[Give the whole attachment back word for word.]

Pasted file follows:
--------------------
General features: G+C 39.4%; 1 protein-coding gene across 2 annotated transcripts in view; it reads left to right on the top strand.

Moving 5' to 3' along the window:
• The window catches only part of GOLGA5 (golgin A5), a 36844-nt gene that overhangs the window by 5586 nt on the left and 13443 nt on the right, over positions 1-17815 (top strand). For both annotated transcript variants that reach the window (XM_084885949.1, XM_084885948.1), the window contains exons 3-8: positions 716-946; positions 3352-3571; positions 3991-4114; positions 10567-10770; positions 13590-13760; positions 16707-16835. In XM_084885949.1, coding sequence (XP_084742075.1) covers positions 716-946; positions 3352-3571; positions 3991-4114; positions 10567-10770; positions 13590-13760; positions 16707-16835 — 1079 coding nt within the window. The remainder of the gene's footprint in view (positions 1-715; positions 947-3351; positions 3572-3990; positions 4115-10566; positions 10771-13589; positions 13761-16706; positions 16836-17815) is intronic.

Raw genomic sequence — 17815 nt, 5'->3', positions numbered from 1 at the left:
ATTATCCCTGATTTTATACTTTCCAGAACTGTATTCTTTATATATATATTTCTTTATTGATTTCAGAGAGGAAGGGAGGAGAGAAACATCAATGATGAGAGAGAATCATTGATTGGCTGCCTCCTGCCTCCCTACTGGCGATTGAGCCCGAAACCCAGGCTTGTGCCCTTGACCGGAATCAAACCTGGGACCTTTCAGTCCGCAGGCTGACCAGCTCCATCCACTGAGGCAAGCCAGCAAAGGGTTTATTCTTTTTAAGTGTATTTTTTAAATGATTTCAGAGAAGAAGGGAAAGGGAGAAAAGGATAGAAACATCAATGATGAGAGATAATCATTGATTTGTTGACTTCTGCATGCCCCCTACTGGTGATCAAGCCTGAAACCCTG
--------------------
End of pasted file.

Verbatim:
General features: G+C 39.4%; 1 protein-coding gene across 2 annotated transcripts in view; it reads left to right on the top strand.

Moving 5' to 3' along the window:
• The window catches only part of GOLGA5 (golgin A5), a 36844-nt gene that overhangs the window by 5586 nt on the left and 13443 nt on the right, over positions 1-17815 (top strand). For both annotated transcript variants that reach the window (XM_084885949.1, XM_084885948.1), the window contains exons 3-8: positions 716-946; positions 3352-3571; positions 3991-4114; positions 10567-10770; positions 13590-13760; positions 16707-16835. In XM_084885949.1, coding sequence (XP_084742075.1) covers positions 716-946; positions 3352-3571; positions 3991-4114; positions 10567-10770; positions 13590-13760; positions 16707-16835 — 1079 coding nt within the window. The remainder of the gene's footprint in view (positions 1-715; positions 947-3351; positions 3572-3990; positions 4115-10566; positions 10771-13589; positions 13761-16706; positions 16836-17815) is intronic.

Raw genomic sequence — 17815 nt, 5'->3', positions numbered from 1 at the left:
ATTATCCCTGATTTTATACTTTCCAGAACTGTATTCTTTATATATATATTTCTTTATTGATTTCAGAGAGGAAGGGAGGAGAGAAACATCAATGATGAGAGAGAATCATTGATTGGCTGCCTCCTGCCTCCCTACTGGCGATTGAGCCCGAAACCCAGGCTTGTGCCCTTGACCGGAATCAAACCTGGGACCTTTCAGTCCGCAGGCTGACCAGCTCCATCCACTGAGGCAAGCCAGCAAAGGGTTTATTCTTTTTAAGTGTATTTTTTAAATGATTTCAGAGAAGAAGGGAAAGGGAGAAAAGGATAGAAACATCAATGATGAGAGATAATCATTGATTTGTTGACTTCTGCATGCCCCCTACTGGTGATCAAGCCTGAAACCCTG